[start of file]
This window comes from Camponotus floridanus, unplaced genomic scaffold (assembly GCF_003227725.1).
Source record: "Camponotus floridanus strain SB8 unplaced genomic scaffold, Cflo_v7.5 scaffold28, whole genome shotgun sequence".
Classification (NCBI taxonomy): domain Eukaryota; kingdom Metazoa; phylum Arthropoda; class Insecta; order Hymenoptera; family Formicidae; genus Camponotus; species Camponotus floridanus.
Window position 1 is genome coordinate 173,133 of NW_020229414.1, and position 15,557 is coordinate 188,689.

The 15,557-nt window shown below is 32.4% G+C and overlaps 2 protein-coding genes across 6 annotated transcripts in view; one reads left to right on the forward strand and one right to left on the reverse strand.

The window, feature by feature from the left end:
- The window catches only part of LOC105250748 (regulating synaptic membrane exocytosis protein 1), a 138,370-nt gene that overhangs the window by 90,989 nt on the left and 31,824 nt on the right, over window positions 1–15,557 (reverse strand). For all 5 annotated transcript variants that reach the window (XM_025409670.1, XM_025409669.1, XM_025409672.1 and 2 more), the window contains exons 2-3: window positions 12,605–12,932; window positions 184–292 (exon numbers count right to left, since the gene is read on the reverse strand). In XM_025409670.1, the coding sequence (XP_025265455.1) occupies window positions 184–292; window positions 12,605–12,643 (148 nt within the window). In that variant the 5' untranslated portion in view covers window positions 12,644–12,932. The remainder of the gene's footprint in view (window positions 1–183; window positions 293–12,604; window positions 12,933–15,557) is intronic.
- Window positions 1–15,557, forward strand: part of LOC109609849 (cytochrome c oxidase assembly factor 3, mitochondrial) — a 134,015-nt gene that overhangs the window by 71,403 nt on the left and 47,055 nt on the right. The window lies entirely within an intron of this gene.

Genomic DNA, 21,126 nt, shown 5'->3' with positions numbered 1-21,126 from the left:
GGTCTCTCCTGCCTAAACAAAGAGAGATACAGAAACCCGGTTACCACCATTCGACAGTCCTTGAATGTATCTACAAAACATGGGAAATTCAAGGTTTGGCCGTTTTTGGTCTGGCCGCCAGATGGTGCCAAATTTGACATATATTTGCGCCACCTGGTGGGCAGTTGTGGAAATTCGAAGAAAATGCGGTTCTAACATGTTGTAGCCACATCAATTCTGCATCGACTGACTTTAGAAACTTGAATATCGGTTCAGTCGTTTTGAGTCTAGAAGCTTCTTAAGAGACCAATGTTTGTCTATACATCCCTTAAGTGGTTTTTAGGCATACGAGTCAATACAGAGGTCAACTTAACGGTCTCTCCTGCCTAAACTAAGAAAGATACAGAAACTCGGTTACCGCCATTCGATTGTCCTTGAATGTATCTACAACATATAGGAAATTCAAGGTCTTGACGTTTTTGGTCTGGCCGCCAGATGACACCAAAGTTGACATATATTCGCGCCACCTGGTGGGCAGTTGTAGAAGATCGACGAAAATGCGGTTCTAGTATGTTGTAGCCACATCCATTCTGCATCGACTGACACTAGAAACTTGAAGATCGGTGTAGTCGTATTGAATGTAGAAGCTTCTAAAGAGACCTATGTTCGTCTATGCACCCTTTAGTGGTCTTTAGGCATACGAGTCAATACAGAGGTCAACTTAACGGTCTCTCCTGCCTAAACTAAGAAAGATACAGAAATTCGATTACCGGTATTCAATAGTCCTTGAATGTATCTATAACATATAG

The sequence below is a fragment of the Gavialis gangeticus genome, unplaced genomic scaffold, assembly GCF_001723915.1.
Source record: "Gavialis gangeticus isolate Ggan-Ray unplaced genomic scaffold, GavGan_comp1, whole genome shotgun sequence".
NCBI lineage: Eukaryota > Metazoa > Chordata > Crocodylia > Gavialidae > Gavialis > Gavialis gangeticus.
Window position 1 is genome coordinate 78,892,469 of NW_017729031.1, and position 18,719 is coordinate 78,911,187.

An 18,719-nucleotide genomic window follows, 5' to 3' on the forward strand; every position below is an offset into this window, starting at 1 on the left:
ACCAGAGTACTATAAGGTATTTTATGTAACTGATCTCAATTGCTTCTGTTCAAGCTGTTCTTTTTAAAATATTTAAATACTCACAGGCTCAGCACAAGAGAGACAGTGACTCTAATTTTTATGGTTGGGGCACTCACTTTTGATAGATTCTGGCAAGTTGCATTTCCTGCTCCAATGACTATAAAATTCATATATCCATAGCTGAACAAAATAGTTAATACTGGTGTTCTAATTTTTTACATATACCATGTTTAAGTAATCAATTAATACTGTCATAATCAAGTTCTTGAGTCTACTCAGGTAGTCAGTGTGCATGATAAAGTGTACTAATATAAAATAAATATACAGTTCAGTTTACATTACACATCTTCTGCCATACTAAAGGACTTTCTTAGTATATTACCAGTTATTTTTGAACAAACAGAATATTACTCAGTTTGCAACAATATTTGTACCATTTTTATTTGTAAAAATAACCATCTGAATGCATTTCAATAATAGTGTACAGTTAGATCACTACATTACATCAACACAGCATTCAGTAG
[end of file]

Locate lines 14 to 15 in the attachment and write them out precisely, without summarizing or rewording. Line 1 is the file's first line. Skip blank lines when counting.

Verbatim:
Window position 1 is genome coordinate 78,892,469 of NW_017729031.1, and position 18,719 is coordinate 78,911,187.

An 18,719-nucleotide genomic window follows, 5' to 3' on the forward strand; every position below is an offset into this window, starting at 1 on the left: